UNFPA officials said they frequently observed serious health conditions among young mothers, including obstetric fistula, puerperal endometritis, preeclampsia and eclampsia, and even neonatal and infant mortality.
Niren Ray Maharaj, an obstetrician and gynaecologist at the University of KwaZulu-Natal in South Africa, has observed similar health concerns in adolescent pregnancies.
He told Al Jazeera that depression and mental health issues are also prominent among teen mums in sub-Saharan Africa.
In fact, complications during pregnancy and childbirth remain leading causes of death in teens globally and in the continent. According to the WHO, in 2022, girls aged 15 to 19 years face a higher risk of maternal death during pregnancy or childbirth due to their bodies not being fully developed for childbirth, leading to complications during pregnancy and delivery.
“They are twice as likely to die compared to women aged 20 years and above,” Zigomo said.
Teen pregnancies, Maharash said, also increased during the COVID-19 pandemic. “The data shows an increase in teenage pregnancies during the COIVD period. This may be attributed to the closure of schools and lack of recreational activities,” he said, pointing out that inadequate sexual education in schools has also contributed to the issue. “Inadequate recreational activities, poor contraceptive usage, peer pressure, social media, poor parental guidance and control are some of the gaps that need to be addressed when tackling the issue.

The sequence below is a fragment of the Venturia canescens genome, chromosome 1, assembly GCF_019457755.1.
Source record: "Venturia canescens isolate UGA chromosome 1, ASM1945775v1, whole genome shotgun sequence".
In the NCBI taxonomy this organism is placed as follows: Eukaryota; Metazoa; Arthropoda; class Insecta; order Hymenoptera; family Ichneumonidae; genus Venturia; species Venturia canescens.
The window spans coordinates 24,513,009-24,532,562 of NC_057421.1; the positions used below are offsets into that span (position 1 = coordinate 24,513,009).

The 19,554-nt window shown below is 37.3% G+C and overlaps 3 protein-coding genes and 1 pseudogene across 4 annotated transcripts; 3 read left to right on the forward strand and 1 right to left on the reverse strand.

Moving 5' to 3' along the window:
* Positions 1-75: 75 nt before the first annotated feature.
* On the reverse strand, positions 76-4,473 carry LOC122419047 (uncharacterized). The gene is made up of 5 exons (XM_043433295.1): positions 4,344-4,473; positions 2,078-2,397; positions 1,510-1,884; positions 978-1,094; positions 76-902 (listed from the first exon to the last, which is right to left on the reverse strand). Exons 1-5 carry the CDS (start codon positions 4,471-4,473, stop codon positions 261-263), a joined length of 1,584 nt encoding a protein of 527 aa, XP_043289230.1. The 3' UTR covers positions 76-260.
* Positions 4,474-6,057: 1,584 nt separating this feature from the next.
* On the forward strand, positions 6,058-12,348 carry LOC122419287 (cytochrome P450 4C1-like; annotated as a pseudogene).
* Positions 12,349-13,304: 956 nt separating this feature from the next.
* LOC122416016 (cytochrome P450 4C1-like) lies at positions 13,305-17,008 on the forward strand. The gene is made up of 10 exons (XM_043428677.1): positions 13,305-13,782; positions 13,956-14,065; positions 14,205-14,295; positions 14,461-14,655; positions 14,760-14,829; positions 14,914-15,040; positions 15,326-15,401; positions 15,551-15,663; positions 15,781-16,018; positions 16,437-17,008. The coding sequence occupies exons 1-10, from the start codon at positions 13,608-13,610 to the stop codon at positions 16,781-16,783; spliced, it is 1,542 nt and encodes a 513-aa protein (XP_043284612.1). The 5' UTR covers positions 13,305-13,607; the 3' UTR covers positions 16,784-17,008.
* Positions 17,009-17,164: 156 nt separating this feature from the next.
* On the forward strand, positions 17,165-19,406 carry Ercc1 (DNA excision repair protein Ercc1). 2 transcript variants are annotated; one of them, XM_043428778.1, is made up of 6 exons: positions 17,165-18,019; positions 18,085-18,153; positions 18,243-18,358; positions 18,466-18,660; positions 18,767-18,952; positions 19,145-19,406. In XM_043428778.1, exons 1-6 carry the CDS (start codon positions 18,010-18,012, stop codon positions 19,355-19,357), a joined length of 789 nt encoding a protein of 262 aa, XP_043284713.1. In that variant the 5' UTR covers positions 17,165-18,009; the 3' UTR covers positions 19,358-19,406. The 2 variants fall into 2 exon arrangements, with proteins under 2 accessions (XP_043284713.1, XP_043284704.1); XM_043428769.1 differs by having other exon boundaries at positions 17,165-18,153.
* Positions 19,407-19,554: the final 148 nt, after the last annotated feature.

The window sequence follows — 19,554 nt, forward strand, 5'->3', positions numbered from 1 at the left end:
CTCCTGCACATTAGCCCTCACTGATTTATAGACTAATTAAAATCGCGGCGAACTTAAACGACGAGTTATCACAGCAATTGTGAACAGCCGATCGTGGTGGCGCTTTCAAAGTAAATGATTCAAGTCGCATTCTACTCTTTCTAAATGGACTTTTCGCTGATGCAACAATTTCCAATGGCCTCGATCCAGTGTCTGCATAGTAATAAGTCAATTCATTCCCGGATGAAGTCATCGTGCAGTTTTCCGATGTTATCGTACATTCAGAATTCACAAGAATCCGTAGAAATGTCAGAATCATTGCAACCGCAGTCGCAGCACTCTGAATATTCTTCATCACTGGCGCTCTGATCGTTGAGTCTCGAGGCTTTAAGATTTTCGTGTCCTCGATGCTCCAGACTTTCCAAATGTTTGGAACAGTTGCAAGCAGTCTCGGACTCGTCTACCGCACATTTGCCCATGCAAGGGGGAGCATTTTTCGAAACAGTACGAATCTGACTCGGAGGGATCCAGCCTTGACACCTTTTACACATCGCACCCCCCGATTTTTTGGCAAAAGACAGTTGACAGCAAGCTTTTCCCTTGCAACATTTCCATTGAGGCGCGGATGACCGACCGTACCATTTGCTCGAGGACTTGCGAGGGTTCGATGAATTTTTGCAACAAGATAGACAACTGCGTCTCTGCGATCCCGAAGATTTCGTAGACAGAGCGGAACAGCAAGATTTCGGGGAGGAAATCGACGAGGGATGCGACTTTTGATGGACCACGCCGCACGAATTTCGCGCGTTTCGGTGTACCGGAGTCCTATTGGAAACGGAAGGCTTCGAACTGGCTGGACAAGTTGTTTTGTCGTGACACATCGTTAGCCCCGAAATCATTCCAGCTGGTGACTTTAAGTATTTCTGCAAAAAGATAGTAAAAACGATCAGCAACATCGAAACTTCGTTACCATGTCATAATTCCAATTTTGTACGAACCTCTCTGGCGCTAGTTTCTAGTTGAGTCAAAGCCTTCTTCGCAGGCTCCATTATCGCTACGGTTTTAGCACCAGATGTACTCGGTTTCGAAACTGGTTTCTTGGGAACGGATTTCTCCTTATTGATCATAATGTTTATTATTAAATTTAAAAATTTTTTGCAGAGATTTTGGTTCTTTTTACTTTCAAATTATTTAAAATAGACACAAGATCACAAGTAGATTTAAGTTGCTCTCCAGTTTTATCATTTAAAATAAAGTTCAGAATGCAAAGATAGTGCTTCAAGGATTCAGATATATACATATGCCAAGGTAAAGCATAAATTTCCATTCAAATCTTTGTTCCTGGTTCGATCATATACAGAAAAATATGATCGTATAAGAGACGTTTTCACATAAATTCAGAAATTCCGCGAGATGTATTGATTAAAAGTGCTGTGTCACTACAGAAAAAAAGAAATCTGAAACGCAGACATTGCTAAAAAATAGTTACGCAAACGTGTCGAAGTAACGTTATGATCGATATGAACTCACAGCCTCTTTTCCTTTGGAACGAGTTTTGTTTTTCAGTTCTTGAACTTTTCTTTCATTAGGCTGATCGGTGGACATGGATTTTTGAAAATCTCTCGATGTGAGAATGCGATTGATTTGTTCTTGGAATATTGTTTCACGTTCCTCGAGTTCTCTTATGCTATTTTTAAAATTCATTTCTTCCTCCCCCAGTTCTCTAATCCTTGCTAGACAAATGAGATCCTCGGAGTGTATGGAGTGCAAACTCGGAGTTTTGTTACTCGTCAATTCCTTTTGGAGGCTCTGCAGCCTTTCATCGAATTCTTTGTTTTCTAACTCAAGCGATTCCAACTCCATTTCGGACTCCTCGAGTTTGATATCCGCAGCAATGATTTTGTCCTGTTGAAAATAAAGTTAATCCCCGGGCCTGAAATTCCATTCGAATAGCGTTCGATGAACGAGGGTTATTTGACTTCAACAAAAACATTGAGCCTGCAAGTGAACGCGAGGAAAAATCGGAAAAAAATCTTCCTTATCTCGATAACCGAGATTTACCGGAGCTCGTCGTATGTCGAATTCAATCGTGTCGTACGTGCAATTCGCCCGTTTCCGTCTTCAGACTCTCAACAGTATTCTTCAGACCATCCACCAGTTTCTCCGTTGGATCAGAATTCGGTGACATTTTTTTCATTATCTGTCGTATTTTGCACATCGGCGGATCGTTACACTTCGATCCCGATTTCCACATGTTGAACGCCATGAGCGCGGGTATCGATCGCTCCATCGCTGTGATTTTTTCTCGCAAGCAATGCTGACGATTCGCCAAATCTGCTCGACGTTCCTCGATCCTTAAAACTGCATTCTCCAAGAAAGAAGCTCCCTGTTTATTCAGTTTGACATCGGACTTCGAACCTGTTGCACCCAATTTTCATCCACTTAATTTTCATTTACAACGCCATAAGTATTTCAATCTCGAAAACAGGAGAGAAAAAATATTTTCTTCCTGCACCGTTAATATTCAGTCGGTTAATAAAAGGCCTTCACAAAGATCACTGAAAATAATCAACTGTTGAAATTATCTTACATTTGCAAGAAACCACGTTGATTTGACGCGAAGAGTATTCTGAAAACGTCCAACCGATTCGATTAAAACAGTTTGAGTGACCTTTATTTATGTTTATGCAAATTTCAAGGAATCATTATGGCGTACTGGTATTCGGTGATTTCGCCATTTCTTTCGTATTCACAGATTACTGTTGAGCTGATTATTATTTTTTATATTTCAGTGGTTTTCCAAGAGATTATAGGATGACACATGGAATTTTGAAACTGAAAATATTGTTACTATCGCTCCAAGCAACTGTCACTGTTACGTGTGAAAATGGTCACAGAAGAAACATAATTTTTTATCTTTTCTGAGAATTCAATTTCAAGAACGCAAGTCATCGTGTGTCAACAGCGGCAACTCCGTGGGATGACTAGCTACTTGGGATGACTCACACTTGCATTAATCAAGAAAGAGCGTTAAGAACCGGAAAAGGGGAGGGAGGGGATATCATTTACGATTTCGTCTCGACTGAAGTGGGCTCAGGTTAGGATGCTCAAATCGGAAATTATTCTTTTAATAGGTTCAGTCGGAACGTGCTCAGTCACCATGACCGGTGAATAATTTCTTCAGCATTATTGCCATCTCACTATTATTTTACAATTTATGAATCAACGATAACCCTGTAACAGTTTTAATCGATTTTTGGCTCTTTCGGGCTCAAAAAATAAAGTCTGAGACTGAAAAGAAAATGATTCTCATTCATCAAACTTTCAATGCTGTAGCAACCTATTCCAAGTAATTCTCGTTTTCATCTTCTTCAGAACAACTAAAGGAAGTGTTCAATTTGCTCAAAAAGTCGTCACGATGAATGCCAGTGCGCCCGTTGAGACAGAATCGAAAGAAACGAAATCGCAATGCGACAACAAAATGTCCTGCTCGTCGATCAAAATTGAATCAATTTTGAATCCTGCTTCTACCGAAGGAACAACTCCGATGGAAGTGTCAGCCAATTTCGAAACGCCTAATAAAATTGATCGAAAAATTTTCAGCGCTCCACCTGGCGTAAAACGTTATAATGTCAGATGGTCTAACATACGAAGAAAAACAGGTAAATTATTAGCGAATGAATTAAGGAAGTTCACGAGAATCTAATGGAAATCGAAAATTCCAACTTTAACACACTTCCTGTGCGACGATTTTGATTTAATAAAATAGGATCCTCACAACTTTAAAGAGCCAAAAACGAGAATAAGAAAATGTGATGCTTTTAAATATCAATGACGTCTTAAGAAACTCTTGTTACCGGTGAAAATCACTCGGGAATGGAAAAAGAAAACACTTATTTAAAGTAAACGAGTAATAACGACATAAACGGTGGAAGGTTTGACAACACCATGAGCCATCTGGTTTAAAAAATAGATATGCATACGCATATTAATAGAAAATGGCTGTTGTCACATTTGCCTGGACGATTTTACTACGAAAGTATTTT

Social stigma and circle of poverty
The shame and social stigma associated with adolescent pregnancies also prevent women and their families from seeking help, whether medical or legal. When Aime tried to pursue a legal case against her abuser, she faced threats to her baby’s life and a complete absence of support, forcing her to drop the case.
Al Jazeera interviewed seven teen mothers from the Karongi district, all of whom were abandoned by family members to fend for themselves. Lack of support also meant that they were forced to discontinue their secondary education upon giving birth.
“After I got pregnant, everything changed. My mum said that I had killed my future,” said 19-year-old Kevina Irasubiza, who was impregnated at 17 by an older man who refused to take responsibility.
Due to the fear of shame and dishonour, Irasubiza’s mother forbade her from telling her father. “But he eventually learned about it from people in our community and he left our entire family. After that, my mother left too, abandoning my siblings and I,” she said. “I was responsible not only for myself and my baby, but also my siblings and I had to figure out how to support us. I had lost all hope,” she added.